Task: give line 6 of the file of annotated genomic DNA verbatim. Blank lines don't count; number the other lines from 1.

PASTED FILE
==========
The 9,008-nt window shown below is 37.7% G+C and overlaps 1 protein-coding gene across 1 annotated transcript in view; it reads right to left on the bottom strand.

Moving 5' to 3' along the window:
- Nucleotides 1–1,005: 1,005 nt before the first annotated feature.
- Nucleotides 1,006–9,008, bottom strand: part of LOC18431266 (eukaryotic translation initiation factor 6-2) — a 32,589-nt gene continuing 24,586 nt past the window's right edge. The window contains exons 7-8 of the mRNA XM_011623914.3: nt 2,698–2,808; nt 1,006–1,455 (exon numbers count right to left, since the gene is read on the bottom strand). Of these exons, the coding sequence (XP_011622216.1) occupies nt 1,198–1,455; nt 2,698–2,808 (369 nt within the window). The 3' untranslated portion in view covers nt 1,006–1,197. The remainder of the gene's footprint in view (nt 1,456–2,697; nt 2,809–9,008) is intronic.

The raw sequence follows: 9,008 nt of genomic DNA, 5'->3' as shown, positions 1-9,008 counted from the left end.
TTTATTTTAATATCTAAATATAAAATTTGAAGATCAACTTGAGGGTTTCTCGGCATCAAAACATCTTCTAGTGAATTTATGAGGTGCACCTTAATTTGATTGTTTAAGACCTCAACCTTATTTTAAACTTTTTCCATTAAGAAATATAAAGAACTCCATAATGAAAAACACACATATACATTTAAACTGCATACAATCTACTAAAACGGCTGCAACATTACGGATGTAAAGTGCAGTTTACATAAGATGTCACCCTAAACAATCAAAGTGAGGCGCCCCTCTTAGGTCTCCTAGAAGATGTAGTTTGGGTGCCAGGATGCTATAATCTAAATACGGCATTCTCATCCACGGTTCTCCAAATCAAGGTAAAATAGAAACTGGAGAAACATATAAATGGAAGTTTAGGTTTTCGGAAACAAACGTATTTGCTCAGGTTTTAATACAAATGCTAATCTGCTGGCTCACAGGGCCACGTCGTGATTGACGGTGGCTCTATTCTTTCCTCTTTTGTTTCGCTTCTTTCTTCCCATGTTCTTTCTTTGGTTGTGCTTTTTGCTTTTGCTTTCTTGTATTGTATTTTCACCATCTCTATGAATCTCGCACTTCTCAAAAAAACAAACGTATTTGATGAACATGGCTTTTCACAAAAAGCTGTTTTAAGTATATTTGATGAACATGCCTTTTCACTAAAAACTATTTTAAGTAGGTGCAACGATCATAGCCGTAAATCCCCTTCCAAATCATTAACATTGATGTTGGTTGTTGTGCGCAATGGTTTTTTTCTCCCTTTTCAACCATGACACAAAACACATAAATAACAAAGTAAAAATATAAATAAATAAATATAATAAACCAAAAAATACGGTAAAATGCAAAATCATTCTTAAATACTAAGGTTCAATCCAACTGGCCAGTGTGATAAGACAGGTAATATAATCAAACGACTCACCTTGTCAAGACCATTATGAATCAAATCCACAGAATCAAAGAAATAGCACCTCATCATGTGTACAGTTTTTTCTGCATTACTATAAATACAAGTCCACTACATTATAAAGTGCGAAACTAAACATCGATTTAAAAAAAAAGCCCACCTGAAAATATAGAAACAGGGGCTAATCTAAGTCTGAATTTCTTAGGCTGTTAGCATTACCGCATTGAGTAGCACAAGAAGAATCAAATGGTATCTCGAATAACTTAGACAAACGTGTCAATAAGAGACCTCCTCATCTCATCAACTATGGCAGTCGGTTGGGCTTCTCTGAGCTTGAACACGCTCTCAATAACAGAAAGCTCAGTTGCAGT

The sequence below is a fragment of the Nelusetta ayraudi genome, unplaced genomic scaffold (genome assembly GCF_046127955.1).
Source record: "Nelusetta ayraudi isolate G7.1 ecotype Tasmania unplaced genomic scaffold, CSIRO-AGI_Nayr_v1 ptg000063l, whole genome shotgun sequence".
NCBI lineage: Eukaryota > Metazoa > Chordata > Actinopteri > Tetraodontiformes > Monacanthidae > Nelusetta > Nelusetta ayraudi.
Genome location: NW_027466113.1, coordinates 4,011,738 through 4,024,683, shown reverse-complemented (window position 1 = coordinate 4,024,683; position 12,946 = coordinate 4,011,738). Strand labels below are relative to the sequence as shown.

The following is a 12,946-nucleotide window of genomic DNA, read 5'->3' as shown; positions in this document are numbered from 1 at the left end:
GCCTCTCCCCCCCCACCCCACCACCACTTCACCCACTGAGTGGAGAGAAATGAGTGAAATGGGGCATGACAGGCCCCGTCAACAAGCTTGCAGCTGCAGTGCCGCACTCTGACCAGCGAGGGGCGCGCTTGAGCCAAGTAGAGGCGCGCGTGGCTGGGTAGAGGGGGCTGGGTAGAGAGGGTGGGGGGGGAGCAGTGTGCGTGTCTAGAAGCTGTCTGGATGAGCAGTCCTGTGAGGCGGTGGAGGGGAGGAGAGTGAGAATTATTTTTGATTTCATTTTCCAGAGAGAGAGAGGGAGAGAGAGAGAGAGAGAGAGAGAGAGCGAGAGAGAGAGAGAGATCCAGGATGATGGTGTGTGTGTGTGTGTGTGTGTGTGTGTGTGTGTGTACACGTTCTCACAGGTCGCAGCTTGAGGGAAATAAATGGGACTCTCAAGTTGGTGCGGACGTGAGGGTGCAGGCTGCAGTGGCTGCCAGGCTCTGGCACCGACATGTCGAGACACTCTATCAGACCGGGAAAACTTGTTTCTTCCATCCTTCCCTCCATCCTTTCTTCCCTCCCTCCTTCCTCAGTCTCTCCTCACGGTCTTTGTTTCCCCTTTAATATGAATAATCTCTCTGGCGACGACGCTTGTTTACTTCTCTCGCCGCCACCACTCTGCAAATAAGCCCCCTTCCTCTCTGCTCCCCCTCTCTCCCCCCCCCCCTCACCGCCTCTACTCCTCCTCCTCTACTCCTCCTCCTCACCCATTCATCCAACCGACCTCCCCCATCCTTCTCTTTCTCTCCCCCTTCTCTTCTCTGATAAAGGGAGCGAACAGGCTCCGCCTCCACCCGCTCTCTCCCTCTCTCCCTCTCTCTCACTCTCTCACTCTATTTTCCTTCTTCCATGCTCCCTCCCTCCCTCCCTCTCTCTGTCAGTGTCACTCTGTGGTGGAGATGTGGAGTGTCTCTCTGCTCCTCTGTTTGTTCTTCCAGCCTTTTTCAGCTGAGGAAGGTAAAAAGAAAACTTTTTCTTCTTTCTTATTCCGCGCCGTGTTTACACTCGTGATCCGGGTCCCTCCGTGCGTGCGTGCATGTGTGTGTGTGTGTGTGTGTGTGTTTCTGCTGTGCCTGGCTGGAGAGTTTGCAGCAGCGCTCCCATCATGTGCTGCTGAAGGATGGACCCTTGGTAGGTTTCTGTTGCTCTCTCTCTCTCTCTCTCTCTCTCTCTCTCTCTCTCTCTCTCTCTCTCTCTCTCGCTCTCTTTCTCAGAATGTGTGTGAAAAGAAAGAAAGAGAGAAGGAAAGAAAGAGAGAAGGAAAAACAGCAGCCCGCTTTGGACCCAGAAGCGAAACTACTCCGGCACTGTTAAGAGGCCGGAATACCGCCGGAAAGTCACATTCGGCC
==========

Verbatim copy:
TTTATTTTAATATCTAAATATAAAATTTGAAGATCAACTTGAGGGTTTCTCGGCATCAAAACATCTTCTAGTGAATTTATGAGGTGCACCTTAATTTGATTGTTTAAGACCTCAACCTTATTTTAAACTTTTTCCATTAAGAAATATAAAGAACTCCATAATGAAAAACACACATATACATTTAAACTGCATACAATCTACTAAAACGGCTGCAACATTACGGATGTAAAGTGCAGTTTACATAAGATGTCACCCTAAACAATCAAAGTGAGGCGCCCCTCTTAGGTCTCCTAGAAGATGTAGTTTGGGTGCCAGGATGCTATAATCTAAATACGGCATTCTCATCCACGGTTCTCCAAATCAAGGTAAAATAGAAACTGGAGAAACATATAAATGGAAGTTTAGGTTTTCGGAAACAAACGTATTTGCTCAGGTTTTAATACAAATGCTAATCTGCTGGCTCACAGGGCCACGTCGTGATTGACGGTGGCTCTATTCTTTCCTCTTTTGTTTCGCTTCTTTCTTCCCATGTTCTTTCTTTGGTTGTGCTTTTTGCTTTTGCTTTCTTGTATTGTATTTTCACCATCTCTATGAATCTCGCACTTCTCAAAAAAACAAACGTATTTGATGAACATGGCTTTTCACAAAAAGCTGTTTTAAGTATATTTGATGAACATGCCTTTTCACTAAAAACTATTTTAAGTAGGTGCAACGATCATAGCCGTAAATCCCCTTCCAAATCATTAACATTGATGTTGGTTGTTGTGCGCAATGGTTTTTTTCTCCCTTTTCAACCATGACACAAAACACATAAATAACAAAGTAAAAATATAAATAAATAAATATAATAAACCAAAAAATACGGTAAAATGCAAAATCATTCTTAAATACTAAGGTTCAATCCAACTGGCCAGTGTGATAAGACAGGTAATATAATCAAACGACTCACCTTGTCAAGACCATTATGAATCAAATCCACAGAATCAAAGAAATAGCACCTCATCATGTGTACAGTTTTTTCTGCATTACTATAAATACAAGTCCACTACATTATAAAGTGCGAAACTAAACATCGATTTAAAAAAAAAGCCCACCTGAAAATATAGAAACAGGGGCTAATCTAAGTCTGAATTTCTTAGGCTGTTAGCATTACCGCATTGAGTAGCACAAGAAGAATCAAATGGTATCTCGAATAACTTAGACAAACGTGTCAATAAGAGACCTCCTCATCTCATCAACTATGGCAGTCGGTTGGGCTTCTCTGAGCTTGAACACGCTCTCAATAACAGAAAGCTCAGTTGCAGT